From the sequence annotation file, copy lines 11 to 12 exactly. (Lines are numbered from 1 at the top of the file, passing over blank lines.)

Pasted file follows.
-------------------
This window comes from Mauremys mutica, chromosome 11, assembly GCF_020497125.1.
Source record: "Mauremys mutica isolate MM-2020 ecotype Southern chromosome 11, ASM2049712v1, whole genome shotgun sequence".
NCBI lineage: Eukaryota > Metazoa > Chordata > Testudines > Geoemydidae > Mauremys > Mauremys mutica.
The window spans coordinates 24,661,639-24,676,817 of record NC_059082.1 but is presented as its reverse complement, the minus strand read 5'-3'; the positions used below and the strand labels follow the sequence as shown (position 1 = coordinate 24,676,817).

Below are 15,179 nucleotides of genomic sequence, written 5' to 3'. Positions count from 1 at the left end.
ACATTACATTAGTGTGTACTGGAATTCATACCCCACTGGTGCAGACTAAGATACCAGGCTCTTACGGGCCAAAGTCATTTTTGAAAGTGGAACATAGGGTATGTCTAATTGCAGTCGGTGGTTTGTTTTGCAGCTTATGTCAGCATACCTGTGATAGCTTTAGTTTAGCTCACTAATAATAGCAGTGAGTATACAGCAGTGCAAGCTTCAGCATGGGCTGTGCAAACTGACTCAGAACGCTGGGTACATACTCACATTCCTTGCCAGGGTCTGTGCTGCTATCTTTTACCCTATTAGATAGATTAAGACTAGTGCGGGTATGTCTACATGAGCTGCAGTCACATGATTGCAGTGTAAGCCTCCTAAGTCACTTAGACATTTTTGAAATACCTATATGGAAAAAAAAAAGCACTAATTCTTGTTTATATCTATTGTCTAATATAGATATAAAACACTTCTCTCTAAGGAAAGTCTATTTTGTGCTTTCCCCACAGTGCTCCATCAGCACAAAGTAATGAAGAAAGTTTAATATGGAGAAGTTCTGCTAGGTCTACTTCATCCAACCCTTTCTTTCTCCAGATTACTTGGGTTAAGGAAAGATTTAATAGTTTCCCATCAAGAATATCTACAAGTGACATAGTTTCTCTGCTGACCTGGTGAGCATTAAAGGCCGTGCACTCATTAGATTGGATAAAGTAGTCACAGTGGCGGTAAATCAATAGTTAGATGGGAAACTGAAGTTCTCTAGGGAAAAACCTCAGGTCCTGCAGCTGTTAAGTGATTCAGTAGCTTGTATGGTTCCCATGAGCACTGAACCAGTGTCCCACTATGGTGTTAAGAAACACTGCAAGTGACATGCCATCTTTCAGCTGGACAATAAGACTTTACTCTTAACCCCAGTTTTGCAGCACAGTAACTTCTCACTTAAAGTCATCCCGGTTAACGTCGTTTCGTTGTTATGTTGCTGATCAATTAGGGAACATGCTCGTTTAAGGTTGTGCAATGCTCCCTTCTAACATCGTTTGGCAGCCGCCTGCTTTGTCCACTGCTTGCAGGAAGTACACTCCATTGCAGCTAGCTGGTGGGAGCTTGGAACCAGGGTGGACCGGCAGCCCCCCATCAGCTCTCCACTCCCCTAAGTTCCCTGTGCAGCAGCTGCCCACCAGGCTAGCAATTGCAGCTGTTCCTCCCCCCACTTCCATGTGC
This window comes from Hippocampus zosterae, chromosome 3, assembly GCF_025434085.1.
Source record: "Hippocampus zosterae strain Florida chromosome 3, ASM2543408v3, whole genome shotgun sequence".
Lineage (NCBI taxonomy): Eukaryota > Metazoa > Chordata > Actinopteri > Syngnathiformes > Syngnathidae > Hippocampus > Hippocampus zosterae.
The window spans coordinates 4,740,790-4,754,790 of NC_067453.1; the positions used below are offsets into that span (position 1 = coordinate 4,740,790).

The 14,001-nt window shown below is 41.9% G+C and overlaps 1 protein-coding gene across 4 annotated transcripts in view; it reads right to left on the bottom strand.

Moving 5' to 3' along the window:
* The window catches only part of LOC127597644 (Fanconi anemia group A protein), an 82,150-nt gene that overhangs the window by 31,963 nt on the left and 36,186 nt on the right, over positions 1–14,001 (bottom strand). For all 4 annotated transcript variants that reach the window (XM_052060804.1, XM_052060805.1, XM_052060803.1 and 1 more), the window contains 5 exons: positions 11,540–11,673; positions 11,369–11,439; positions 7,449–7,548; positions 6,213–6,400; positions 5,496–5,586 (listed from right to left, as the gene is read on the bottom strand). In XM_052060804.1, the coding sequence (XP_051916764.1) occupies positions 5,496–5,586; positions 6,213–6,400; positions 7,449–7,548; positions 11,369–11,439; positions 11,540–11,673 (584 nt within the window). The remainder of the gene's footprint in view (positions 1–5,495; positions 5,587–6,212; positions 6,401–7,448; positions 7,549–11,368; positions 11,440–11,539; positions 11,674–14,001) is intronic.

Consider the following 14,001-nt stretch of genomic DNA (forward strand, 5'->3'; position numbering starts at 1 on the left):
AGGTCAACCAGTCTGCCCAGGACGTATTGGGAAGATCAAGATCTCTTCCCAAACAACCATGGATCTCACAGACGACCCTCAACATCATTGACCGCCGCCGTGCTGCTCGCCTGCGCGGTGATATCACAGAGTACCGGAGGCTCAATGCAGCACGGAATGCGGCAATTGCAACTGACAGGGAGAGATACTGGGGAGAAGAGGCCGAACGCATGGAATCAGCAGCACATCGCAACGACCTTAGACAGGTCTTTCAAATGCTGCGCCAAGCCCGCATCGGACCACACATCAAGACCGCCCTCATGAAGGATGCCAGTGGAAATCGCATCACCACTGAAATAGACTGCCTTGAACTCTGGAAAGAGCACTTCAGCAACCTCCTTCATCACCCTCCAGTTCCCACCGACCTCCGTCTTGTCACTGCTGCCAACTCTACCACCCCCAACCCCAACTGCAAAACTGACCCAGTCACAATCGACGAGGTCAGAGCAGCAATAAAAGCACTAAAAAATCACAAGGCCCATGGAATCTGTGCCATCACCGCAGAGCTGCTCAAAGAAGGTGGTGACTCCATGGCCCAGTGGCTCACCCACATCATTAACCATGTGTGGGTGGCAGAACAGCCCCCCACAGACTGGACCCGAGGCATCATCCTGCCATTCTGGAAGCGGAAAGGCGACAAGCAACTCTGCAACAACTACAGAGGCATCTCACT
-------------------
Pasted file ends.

The 14,001-nt window shown below is 41.9% G+C and overlaps 1 protein-coding gene across 4 annotated transcripts in view; it reads right to left on the bottom strand.

Moving 5' to 3' along the window: